Two things regarding eternal security: one a question and the other an observation.

1. Been talking to some folks about the new IMB policy on baptism that came out a couple of years ago. One of the changes was that a IMB candidate must have been baptized in a church that believes in eternal security. I am just curious as to why this particular doctrine was selected to the exclusion of others. Anybody care to chime in on this? I mean, why not the doctrine of the exclusivity of Christ as a requirement? Are doctrinal matters such as that just assumed?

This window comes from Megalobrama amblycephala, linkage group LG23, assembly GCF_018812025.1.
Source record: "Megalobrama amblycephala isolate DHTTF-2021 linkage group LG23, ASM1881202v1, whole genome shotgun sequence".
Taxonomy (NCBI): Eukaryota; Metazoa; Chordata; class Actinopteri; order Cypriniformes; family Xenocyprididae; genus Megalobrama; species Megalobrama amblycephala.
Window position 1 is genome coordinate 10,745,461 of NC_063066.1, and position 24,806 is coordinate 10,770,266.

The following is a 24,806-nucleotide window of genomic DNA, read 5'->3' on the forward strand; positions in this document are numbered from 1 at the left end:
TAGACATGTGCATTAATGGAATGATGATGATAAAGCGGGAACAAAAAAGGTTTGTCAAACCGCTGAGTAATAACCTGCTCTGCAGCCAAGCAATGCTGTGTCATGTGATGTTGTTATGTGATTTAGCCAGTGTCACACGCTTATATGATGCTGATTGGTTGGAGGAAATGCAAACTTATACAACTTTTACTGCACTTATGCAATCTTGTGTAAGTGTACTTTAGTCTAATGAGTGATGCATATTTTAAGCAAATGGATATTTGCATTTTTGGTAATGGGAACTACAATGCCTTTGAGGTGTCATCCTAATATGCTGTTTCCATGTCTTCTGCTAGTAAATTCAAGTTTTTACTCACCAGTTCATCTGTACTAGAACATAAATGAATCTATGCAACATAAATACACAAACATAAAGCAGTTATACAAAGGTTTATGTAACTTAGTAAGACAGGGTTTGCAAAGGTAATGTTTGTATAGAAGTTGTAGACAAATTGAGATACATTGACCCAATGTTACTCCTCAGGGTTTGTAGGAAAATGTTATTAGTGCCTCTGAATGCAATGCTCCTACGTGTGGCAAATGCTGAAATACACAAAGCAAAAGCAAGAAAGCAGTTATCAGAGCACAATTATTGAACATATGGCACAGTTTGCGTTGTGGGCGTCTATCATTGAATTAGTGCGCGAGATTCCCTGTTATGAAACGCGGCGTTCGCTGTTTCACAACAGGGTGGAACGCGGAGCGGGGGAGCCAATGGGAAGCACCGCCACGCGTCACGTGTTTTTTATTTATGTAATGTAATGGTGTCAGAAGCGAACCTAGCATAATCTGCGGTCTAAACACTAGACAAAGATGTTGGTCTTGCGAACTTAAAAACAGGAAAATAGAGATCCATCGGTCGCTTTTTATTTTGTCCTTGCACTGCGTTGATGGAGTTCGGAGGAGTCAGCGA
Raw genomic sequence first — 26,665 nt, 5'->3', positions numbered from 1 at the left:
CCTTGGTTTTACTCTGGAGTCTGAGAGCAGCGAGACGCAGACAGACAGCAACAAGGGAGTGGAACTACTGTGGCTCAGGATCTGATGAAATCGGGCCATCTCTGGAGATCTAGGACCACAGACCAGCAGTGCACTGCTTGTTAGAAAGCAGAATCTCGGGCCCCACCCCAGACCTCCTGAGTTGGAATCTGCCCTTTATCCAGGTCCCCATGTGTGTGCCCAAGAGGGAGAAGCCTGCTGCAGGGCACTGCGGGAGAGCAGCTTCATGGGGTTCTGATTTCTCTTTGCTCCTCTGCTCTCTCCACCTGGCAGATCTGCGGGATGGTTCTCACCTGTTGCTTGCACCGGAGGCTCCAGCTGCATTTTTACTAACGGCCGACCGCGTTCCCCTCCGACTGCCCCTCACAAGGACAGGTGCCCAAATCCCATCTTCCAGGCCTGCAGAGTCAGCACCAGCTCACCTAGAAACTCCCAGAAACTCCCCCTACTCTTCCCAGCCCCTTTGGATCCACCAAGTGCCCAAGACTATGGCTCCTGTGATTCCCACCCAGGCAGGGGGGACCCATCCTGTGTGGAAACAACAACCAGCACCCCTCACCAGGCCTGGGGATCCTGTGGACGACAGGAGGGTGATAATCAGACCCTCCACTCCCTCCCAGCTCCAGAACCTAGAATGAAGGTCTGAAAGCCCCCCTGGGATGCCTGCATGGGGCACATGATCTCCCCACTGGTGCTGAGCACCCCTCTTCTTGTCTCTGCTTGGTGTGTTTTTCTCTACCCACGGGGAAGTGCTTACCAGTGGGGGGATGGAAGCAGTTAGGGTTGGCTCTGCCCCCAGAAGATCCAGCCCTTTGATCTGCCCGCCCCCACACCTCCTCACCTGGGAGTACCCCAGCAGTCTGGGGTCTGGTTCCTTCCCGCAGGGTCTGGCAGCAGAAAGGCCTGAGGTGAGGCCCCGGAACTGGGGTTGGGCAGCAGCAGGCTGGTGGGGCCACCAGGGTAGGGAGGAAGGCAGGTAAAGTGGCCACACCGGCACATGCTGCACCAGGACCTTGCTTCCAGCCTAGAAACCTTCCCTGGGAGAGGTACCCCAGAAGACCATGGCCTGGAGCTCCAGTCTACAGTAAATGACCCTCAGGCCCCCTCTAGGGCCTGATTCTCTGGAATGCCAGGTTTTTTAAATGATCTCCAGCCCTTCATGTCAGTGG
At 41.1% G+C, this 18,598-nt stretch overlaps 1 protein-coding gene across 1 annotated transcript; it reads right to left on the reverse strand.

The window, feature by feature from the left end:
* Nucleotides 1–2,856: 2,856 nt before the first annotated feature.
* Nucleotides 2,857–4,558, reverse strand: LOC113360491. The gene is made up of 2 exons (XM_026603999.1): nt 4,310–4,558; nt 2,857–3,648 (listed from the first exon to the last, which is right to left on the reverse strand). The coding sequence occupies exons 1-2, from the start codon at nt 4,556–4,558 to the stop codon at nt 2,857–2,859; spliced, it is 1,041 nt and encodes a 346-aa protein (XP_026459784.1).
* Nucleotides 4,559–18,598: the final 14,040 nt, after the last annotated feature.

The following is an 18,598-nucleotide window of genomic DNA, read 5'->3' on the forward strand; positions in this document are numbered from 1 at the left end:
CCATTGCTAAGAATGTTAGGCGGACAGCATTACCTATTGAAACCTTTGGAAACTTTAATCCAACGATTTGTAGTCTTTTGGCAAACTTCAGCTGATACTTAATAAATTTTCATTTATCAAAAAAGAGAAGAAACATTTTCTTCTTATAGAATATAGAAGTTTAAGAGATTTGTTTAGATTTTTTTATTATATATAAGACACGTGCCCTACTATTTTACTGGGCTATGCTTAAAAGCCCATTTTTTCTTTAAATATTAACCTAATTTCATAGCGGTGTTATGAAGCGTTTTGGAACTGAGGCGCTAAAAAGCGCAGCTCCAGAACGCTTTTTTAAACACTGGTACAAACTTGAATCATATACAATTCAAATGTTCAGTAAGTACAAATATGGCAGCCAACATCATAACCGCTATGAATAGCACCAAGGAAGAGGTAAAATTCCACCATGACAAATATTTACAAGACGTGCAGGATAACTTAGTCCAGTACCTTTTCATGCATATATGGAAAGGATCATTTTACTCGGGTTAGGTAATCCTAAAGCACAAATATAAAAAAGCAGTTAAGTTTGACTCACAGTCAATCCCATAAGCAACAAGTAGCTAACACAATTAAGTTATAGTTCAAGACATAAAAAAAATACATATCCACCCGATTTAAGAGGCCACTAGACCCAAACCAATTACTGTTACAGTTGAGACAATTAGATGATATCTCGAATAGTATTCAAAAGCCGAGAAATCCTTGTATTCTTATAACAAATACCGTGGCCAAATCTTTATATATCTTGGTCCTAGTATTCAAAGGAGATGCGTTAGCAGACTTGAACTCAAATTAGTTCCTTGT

2. One of the criticisms leveled against Calvinists (though wrongly I might add) is that a belief in God’s sovereignty in salvation negates true human freedom/responsibility. In other words, they would say that the commands to repent and believe are incompatible with God’s choice and work of regeneration. I have grown up in churches all my life who have taught eternal security and that one is “once saved, always saved.” The idea is that the moment you “accept Jesus into your heart,” everything is done then and there. This is the distinction between eternal security and perseverance of the saints, which argues for human responsibility in progressive sanctification as necessary evidence of having been born again. So, it is not ironic that, non-Calvinists who conflate Calvinists with Hyper-Calvinists (especially in regard to duty faith) are guilty themselves of removing human responsibility when it comes to eternal security? If you are “once saved, always saved,” then are you not giving a false assurance that dismisses human responsibility to “work out your salvation with fear and trembling” and “make your calling and election sure?” Or am I missing something here?